Viral Videos as Advertisements

Of course you’ve all seen it already but here it is again:

Recently the Internet video “First Kiss” has been appearing numerous times on everyone’s Facebook Newsfeeds.  The three and a half minute video shows stylish people who come together for the first time in order to kiss in front of a camera.  The results are what you would expect: some encounters are very awkward while others are passionate and over-the-top.  The video was posted on Youtube on March 10th and as of today, March 13th, the video already has over 44 million views.

Yes the video showed attractive people wearing attractive clothing making out, which already is enough for a video to gain a significant amount of views on the Internet.  But what sets this video apart is that it showed the awkward interactions just as much as it capitalized on the suave ones.

Although never a real secret, people are just figuring out that this video was an advertisement for the clothing brand Wren.  Not only did people not notice that the video was an ad but they didn’t even notice that the word “wren” appeared anywhere in the video.  Did this extremely subtle name placement really improve sales by a considerable amount­? They probably increased however minimally just through the video’s huge exposure; someone had to have Googled the name “Wren” and visit their website.

The New York Times reported that Wren saw a “significant bump” in sales and the artist whose song is featured in the video also saw a huge increase in sales (Koblin 2014).

So the Ad worked.  But now that articles are appearing on the Internet “exposing” it as another advertisement, will sales go back down?  Personally I don’t think so because without this video 44 million people would have never heard of the L.A. clothing company Wren.  The ad focused on more than just the products meant to advertise.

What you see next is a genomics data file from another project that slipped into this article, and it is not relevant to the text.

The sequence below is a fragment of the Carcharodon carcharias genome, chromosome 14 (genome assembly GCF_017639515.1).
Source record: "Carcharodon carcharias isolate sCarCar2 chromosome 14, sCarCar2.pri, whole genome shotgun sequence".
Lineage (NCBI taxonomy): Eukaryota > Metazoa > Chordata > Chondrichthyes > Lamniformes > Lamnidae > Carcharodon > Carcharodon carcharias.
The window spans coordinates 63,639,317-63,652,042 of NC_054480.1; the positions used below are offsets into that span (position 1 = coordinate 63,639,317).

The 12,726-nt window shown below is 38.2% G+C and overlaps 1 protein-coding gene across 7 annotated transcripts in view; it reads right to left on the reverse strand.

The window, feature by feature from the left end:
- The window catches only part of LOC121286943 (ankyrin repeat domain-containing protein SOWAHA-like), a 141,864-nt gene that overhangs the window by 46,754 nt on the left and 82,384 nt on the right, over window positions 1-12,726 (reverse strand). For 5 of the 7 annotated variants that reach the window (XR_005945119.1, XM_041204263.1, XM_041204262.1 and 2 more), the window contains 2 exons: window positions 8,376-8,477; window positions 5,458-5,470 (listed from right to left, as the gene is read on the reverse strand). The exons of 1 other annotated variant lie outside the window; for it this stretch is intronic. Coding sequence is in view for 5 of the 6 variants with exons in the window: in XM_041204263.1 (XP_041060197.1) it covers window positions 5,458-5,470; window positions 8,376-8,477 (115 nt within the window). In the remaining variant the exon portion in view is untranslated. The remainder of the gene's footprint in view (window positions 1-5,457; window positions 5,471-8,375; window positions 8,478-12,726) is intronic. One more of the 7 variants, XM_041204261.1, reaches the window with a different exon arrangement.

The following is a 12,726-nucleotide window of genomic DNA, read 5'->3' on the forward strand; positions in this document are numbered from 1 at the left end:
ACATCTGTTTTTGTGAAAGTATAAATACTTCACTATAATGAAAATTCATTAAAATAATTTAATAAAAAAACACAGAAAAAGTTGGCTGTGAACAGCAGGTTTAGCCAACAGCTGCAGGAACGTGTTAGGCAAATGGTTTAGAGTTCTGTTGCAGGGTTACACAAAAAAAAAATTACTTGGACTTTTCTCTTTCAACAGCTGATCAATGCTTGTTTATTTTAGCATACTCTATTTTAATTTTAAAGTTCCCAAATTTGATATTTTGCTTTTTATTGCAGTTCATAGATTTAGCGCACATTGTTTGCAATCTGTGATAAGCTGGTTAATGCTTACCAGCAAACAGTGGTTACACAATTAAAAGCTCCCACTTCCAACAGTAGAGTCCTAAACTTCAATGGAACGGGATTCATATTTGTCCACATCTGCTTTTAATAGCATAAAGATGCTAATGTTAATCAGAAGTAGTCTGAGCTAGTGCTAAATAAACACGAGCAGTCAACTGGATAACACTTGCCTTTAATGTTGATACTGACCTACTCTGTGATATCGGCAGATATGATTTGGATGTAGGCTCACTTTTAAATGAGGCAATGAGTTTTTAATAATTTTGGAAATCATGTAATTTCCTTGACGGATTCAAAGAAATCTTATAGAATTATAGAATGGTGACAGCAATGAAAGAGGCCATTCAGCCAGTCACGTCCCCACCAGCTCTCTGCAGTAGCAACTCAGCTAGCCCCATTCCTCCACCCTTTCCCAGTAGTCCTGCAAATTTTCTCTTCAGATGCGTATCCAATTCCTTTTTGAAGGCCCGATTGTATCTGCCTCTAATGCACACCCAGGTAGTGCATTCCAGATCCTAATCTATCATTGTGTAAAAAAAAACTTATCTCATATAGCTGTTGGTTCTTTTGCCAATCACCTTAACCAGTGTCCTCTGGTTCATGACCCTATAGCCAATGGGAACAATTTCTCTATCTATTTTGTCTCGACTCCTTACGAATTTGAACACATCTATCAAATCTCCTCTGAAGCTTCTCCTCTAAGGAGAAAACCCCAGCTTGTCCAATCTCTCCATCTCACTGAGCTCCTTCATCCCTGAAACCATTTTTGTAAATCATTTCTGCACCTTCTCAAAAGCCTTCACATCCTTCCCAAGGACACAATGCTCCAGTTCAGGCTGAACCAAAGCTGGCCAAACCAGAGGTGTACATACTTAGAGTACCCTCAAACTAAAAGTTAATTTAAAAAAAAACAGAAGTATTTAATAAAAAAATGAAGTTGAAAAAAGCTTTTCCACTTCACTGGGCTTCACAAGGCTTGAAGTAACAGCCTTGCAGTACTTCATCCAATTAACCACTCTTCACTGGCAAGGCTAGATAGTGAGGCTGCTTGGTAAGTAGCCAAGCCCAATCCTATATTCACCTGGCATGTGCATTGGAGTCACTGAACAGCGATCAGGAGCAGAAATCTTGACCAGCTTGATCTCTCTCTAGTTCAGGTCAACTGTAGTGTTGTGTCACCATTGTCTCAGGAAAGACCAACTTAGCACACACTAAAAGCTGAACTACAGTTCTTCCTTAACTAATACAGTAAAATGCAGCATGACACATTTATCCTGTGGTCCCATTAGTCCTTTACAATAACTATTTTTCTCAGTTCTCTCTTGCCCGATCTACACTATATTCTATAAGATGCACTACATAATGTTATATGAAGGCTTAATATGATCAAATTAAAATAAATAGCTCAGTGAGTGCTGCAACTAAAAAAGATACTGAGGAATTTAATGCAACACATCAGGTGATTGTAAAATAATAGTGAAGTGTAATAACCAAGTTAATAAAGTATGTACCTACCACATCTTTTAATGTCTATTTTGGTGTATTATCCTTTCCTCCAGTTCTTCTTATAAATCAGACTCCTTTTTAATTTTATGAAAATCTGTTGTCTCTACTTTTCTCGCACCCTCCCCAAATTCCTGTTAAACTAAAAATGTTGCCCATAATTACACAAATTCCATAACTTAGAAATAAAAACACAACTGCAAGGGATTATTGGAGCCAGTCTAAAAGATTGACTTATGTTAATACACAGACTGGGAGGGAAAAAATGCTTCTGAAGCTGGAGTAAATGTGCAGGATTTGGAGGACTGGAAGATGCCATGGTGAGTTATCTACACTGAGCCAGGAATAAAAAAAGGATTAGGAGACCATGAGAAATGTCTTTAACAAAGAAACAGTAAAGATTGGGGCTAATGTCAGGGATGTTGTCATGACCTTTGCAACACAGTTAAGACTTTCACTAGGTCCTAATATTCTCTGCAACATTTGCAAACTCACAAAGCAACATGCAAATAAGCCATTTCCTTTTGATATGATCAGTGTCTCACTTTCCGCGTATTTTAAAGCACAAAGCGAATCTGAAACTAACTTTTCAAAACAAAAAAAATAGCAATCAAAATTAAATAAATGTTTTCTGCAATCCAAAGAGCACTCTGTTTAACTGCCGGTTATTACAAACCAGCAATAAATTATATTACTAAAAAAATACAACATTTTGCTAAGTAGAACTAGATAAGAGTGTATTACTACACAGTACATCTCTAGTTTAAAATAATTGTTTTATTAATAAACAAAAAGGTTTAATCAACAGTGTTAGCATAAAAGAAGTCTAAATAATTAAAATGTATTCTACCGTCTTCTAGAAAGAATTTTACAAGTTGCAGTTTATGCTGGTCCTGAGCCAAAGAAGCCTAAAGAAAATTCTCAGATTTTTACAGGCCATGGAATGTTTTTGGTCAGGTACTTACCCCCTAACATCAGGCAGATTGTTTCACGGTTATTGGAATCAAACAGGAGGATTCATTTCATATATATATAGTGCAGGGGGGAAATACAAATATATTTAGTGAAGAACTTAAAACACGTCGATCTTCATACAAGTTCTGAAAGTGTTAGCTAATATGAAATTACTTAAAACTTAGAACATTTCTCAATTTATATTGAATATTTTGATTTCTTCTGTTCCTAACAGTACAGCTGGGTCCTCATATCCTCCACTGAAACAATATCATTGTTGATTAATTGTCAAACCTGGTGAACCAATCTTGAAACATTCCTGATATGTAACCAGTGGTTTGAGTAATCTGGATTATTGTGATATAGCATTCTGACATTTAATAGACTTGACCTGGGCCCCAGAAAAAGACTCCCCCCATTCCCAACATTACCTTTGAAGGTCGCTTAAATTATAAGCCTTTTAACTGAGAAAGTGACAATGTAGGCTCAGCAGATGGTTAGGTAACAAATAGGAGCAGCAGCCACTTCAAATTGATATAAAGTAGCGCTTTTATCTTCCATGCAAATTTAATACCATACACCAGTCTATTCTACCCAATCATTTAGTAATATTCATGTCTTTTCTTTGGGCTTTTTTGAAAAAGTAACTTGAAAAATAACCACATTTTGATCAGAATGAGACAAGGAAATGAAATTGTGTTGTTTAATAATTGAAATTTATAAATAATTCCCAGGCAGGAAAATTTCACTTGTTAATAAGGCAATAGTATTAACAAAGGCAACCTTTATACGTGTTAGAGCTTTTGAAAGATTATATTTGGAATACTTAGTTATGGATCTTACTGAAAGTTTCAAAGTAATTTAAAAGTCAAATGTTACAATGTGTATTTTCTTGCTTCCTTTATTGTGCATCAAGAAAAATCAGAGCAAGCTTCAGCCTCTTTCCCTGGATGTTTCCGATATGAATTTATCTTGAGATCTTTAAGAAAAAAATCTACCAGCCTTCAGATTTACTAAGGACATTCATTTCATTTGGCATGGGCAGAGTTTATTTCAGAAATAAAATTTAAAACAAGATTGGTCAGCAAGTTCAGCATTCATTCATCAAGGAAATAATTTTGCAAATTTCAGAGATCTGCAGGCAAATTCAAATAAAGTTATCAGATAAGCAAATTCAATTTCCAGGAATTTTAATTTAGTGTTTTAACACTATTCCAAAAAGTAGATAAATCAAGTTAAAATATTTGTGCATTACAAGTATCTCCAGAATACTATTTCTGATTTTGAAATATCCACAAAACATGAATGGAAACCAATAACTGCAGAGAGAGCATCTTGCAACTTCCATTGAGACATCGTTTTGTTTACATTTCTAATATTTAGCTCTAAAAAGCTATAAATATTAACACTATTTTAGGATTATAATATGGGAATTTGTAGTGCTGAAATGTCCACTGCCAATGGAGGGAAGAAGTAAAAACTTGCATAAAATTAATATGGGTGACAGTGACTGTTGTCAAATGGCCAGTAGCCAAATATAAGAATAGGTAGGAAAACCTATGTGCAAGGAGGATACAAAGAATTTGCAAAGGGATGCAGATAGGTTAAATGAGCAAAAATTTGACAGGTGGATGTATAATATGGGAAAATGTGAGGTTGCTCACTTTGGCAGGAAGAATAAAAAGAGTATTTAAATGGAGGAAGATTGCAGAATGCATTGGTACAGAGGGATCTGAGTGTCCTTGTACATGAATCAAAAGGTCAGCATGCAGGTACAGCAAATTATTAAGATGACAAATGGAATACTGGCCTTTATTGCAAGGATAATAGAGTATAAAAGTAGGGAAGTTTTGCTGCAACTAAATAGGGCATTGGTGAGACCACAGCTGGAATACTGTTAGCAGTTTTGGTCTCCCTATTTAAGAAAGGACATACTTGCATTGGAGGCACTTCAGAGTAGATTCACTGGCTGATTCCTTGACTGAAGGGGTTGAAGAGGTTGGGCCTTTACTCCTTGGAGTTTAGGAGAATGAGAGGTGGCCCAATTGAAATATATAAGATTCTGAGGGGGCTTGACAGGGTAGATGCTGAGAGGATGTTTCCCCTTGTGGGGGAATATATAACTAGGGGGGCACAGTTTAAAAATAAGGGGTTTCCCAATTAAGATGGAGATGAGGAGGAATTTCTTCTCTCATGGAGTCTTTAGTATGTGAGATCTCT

New York Times also said that the creator of the video never expected the video to be this successful and when she was told that it was on the front page of Reddit, she had never heard of the site.  It also was reported that the people in the video, however good-looking, really were just friends of the video’s creators.  No one in it got paid.  I think that this knowledge will cancel out any negative brand images from making the video seem like it wasn’t actually an ad (Koblin 2014).

This video raises the bar on advertising and continues the shift to straight-to-the-internet ads.



Koblin, J. (2014, 3 13). A kiss is just a kiss, unless it’s an ad for a clothing company. New York Times. Retrieved from

Pllieva, Tatia. FIRST KISS. (2014, March 10). YouTube. Retrieved March 13, 2014, from

4 thoughts on “Viral Videos as Advertisements

  1. This is all over my newsfeed, and I had absolutely no idea that this video was an advertisement for Wren… mad props to the marketing geniuses behind this campaign. It plays upon the vulnerable yet tender nature of humans, and is a subtle appeal to emotion. It’s absolutely genius.


  2. This video has blown up my news feed. I think it’s really smart that the brand was an undertone for the video. People tend to be turned off by advertisements screaming the brand’s name.


  3. I am embarrassed to admit how charmed I was by some of the couples in this video. I thought this was an incredibly creative ad that truly cut through the clutter of typical brand placement. Skeptics should learn something about good advertising and look at the 44 million hits its gotten.


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